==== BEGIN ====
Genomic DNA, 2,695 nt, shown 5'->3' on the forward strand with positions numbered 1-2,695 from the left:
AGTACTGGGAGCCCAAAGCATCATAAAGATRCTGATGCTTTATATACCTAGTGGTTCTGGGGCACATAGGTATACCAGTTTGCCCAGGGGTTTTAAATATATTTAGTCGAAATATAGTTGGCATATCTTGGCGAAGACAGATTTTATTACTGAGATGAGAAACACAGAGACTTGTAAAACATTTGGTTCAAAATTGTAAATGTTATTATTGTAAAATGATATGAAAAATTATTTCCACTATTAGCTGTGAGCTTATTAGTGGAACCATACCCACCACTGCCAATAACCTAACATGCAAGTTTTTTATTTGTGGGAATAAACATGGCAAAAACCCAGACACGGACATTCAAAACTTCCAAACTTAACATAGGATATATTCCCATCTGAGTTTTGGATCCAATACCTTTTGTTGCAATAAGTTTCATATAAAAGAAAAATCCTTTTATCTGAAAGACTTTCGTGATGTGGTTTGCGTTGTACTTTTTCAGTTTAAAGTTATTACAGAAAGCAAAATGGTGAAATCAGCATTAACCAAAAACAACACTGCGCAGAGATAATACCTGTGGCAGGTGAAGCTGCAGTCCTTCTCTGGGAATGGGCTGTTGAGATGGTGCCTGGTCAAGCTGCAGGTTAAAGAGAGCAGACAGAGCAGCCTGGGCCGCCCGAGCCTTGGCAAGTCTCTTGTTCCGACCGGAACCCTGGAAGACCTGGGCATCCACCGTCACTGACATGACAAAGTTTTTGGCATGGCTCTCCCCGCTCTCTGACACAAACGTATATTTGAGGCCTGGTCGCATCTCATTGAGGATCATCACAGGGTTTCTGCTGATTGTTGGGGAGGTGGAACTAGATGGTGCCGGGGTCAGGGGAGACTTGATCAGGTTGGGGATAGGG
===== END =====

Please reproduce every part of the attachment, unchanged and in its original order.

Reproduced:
Genomic DNA, 2,695 nt, shown 5'->3' on the forward strand with positions numbered 1-2,695 from the left:
AGTACTGGGAGCCCAAAGCATCATAAAGATRCTGATGCTTTATATACCTAGTGGTTCTGGGGCACATAGGTATACCAGTTTGCCCAGGGGTTTTAAATATATTTAGTCGAAATATAGTTGGCATATCTTGGCGAAGACAGATTTTATTACTGAGATGAGAAACACAGAGACTTGTAAAACATTTGGTTCAAAATTGTAAATGTTATTATTGTAAAATGATATGAAAAATTATTTCCACTATTAGCTGTGAGCTTATTAGTGGAACCATACCCACCACTGCCAATAACCTAACATGCAAGTTTTTTATTTGTGGGAATAAACATGGCAAAAACCCAGACACGGACATTCAAAACTTCCAAACTTAACATAGGATATATTCCCATCTGAGTTTTGGATCCAATACCTTTTGTTGCAATAAGTTTCATATAAAAGAAAAATCCTTTTATCTGAAAGACTTTCGTGATGTGGTTTGCGTTGTACTTTTTCAGTTTAAAGTTATTACAGAAAGCAAAATGGTGAAATCAGCATTAACCAAAAACAACACTGCGCAGAGATAATACCTGTGGCAGGTGAAGCTGCAGTCCTTCTCTGGGAATGGGCTGTTGAGATGGTGCCTGGTCAAGCTGCAGGTTAAAGAGAGCAGACAGAGCAGCCTGGGCCGCCCGAGCCTTGGCAAGTCTCTTGTTCCGACCGGAACCCTGGAAGACCTGGGCATCCACCGTCACTGACATGACAAAGTTTTTGGCATGGCTCTCCCCGCTCTCTGACACAAACGTATATTTGAGGCCTGGTCGCATCTCATTGAGGATCATCACAGGGTTTCTGCTGATTGTTGGGGAGGTGGAACTAGATGGTGCCGGGGTCAGGGGAGACTTGATCAGGTTGGGGATAGGG